A machine that could build anything. It sounds like a crazy fantasy doesn’t it? It isn’t. Well it certainly is crazy but it isn’t fantasy. The technologies that are needed to make this a reality have existed for quite some time. The star of the show is the 3-D printer.
The premise is pretty simple. Traditional printers make things in two dimensions. A piece of paper is fed through the printer along one of the axis or one dimension. The paper is moved underneath a printhead which moves along the other axis. As the printhead moves it deposits different color ink to form images that are 2D. The picture below illustrates the process. A 3D printer works similarly but has two small changes to the process that drastically change the outcome. These objects are represented digitally in a computer and software guides the printhead through the process of making a virtual object a real object. This virtual object can be considered a blueprint that the printer uses to execute the design.
The differences between a 2D and 3D printer are that the latter has a “printhead” that moves in three dimensions and instead of depositing ink droplets to make 2D images it deposits (or removes) other materials such as plastic, layer by layer, to make 3D objects. The image below might help shed some light on this.
The most popular material used in personal 3D printers is the flesh from unborn babies. Not really, its actually plastic, baby flesh is number 2. During the early years of 3D printing the plastic was of poor quality and this adversely affected the printer’s resolution and ability to print. People spent more time cleaning the print head of melted plastic than printing trinkets. Today’s more advanced printers use a much higher density plastic and more precise movements that are capable of making stronger objects that are much more accurate to the digital representation it is based off of. Another improvement of newer printers are the different materials that are used as the “ink,” they are no longer limited to just plastic or metal.
Some printers use stem cells and hormones to make replacement organs such as rudimentary beating hearts. Some printers can use waste material to make new objects. One printer in China can print 10 houses in 24 hours using recycled materials. The device at MIT’s Center for Bits and Atoms can create modular homes and some electronics such as flashlights. A short list of some of the more amazing things I know about that a 3D Printer can produce are:
Water Purification Devices
Viruses capable of fighting cancer and vaccines are being worked on as well.
The limitations seem to be that of the human mind and not in the technology itself. I have a few ideas on how to advance this tool even further and the science behind them. I’ll share with the group on Monday 11/23/15.
I’ll see you then!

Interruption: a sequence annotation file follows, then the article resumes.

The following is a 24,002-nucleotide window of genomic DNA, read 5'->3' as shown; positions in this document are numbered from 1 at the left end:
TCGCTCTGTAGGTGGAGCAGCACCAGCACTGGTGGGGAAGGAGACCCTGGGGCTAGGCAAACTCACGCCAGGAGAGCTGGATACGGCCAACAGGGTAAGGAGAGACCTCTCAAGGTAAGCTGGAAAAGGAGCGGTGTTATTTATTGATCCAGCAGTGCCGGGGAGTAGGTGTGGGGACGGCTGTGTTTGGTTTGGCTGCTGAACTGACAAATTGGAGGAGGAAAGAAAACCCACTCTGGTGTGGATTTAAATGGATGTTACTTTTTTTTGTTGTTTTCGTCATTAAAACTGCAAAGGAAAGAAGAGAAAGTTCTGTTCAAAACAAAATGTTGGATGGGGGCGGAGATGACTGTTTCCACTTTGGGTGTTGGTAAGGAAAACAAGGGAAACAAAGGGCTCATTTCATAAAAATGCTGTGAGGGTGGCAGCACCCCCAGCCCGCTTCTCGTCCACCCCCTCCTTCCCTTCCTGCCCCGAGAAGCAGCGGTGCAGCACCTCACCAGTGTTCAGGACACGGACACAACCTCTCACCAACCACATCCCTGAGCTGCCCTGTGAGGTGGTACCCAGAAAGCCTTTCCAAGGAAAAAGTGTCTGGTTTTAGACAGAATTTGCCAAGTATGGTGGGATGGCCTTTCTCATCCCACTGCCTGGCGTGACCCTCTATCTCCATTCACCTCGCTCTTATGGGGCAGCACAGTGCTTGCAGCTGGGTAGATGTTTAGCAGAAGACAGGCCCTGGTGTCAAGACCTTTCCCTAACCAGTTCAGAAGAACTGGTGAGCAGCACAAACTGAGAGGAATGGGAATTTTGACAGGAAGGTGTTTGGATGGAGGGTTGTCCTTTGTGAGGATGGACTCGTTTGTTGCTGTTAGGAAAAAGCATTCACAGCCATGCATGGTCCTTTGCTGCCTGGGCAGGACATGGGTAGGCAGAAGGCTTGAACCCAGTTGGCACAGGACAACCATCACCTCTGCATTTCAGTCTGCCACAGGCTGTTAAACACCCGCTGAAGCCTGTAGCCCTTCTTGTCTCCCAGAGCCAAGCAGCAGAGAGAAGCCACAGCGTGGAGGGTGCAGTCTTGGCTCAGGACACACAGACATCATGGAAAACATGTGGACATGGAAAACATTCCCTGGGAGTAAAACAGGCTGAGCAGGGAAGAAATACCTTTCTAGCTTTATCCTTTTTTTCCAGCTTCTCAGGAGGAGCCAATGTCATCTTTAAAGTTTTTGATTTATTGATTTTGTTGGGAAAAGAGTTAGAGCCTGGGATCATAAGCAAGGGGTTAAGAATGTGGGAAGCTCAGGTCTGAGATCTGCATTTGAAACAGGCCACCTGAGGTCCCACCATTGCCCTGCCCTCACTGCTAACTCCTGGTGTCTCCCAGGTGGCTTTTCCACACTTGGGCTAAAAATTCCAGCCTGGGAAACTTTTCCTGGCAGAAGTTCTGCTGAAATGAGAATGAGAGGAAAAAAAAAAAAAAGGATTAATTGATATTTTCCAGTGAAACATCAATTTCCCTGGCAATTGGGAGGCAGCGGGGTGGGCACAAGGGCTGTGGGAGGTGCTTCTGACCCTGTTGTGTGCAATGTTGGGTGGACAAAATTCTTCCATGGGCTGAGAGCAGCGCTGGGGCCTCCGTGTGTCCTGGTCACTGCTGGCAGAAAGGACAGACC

How useful would you think a machine that could build literally anything one could imagine be? When I say build anything I mean BUILD ANYTHING, a rocket ship to go to Mars, a pile of gold, solar panels, replacement body parts using stem cells and hormones as the raw materials, it could even build a copy of itself and self repair.
The first thing that comes to my mind when thinking about this is what the hell would I do with my time? There would be no need to work. Why do we work? So we could buy the shit we need. That’s why I work anyway. I would study for sure. Maybe I would get an M.D. or PhD. I would spread the wealth. No need to be greedy. I would print water purification devices / wells for those who need them. I would also print copies of the machine for my friends and family with one condition: Anyone could get the machine but they would have to agree to print at least one copy for someone else. I have to admit this idea of how to handle the supplying of the devices isn’t my own, but its a damn good one.
What would you do with your machine? What would you do with your time? Would you be so philanthropic?
This will be a multi-part series and I’ll go into greater detail about the machine and the technology behind it. Buckle your chin straps boys and girls and get ready for Friday 11/20/15 when I put out the next installment.
Newton’s third law of motion states that for every action there is an equal and opposite reaction. A classic example is that of a jet engine. As thrust pushes out in one direction it propels the vehicle in the opposite direction, and with equal force. This thing that Newton noticed doesn’t appear limited to describe the motion of objects.
If my wife asks me if she should wear black or white and I say white she wears black. If I ask my three year old son to stop dropping F-bombs he drops more F-bombs. The same is true when energy is converted into matter. When two high energy photons collide, such as those in the gamma wavelength, an electron and its equal and opposite antimatter partner the positron are created (this is illustrated below. While this has never been done in practice it has long been theorized and a recent experiment has been designed to do this in a lab to recreate the early moments of the universe. A similar event has been observed experimentally.